...but this time, I got in to the shed! In fact, I got into two sheds, as I visited a friend from one of my woodturning clubs on Saturday morning and spent a couple of hours going through some airbrushing techniques. It was a very well organised shed as well - having everything needed for turning and colouring. I don't know how many of us get to spend time to fellow turners, but it should definitely be encouraged.
My own shed time came today, when, inspired by my texturing techniques video, I finally got round to my first completely useless piece of textured and coloured work. There was definitely a plan in mind, and some of it was realised. Alas, some of it fell a bit short of my imaginings...need to get the skill set improved. And how do you that? In the words of the huge multi-national corporation...you just do it. So I did. Well, nearly...or not so nearly, depending on how critical your critical eye is. Suffice it to say, I'm calling it naive art (some of you might go for primitive; some for childish!) Still, it was a very valuable learning experience. I'm not sure if it's true, and I can't actually be bothered to work out the maths, but I have heard you need 10,000 hours of practice to achieve mastery of a skill or craft, or mistressery or whatever the gender neutral term of choice might be. So I still have many thousands of hours to go.
I've called it Sand Sea Sun - not very original, and it's very far from an original idea, but it did allow me to do a number of different textures and use most of my spirit stain colours!
Well, it's Saturday night and I should really be doing some marking...but instead I've been playing around with Adobe Spark learning how to use it to make short videos and social posts. My latest YouTube video is up and running - here's a taster for next week's!
Well, last night, I 'volunteered' to do the club demo at South Downs Woodturners - thanks, Jim for volunteering me! I hope those who saw it enjoyed it. I know I did. As I had already done a demo last summer on a wide range of colouring techniques, this time I focused more on making a complete platter, though I promised there would be no sanding as it creates too much dust and no lacquer was applied as there wasn't time for it to dry. It was also very flattering to be told by Barrie Fitch that I had done some proper turning for a small oak hollow form which ended up 'round and brown'...there'll be a video of this coming up soon.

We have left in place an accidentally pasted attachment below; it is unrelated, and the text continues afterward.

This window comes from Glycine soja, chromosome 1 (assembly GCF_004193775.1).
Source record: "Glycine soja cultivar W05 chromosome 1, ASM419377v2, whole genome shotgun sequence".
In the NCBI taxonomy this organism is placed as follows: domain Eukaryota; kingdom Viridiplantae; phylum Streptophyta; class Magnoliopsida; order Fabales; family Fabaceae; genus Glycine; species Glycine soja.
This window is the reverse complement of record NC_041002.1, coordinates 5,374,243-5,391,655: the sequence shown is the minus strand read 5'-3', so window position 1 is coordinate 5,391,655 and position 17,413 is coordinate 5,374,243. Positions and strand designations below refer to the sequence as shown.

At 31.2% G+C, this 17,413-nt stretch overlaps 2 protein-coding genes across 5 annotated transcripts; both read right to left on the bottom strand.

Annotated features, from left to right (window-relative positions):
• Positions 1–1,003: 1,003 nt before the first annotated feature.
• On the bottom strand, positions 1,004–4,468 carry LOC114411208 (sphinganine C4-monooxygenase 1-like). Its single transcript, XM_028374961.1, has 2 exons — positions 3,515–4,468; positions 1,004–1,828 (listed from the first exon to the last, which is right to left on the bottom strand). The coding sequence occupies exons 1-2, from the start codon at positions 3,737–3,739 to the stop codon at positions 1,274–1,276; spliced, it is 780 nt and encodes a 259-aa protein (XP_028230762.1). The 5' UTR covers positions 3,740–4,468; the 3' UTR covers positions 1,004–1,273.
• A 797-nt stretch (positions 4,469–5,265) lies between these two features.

Demoing at your own club is a great way to take your turning a bit further. Yes, there is some banter, but it's good natured and amusing, rather than cutting and scathing. And the atmosphere is supportive - especially helpful when you find out your mini-compressor has given up the ghost and your carefully timed plan to include airbrushing needs to be adapted on the hoof! Talking and turning can be tricky, though.
I nearly completed two platters - one turned on the night, showing how I shape the back and include a shallow recess for the chuck. I keep the recess on the finished platter, but it's only a couple of millimetres deep and I disguise it with texturing and round over the sharp edge of the dovetail. I then started working on the front: truing the face, texturing with a Proxxon, spraying with ebonising lacquer - and all this completed in time for tea and the raffle. In the second half of the demo I painted over the textured area with gold acrylic paint mixed with Kleister medium which gives the paint some transparency. Then, despite my promise not to do any sanding, I sanded off the high spots of the texture and then wiped on several coats of red spirit stain from Chestnut Products. To complete the platter I still need to lacquer the rim (and probably redo some of the black on the very edge) and then turn out the centre. You can see the progress so far in the pictures below. It has to be said, that the lacquer will add a lot to the quality of the finish.
A second blank was then put on the lathe - I had already turned the back, coloured the edge of the rim with black spirit stain, and added most of the texture with a carbide cutter in a Dremel flexi-shaft. If watching paint dry can be rather boring, watching someone texture a whole rim like this can only compound that boredom! So I only had about an inch of the rim left to texture and then it was time to airbrush it. This was when my compressor decided it didn't want to play nicely - thank goodness for Chestnut's diffusers which meant I could blow stain onto the rim (remember not to breathe in when using these...)
The other exciting news this week, is that I'll be taking part in next year's Brighton Festival again. Friends who had an Open House last year have decided to have one again next year. Look out for more information about this between now and May next year. There'll be an opportunity to see a range of artists' work in the house - after you've bought one of my platters of course!
Keeping sane and finding creative expression in a piece of spinning wood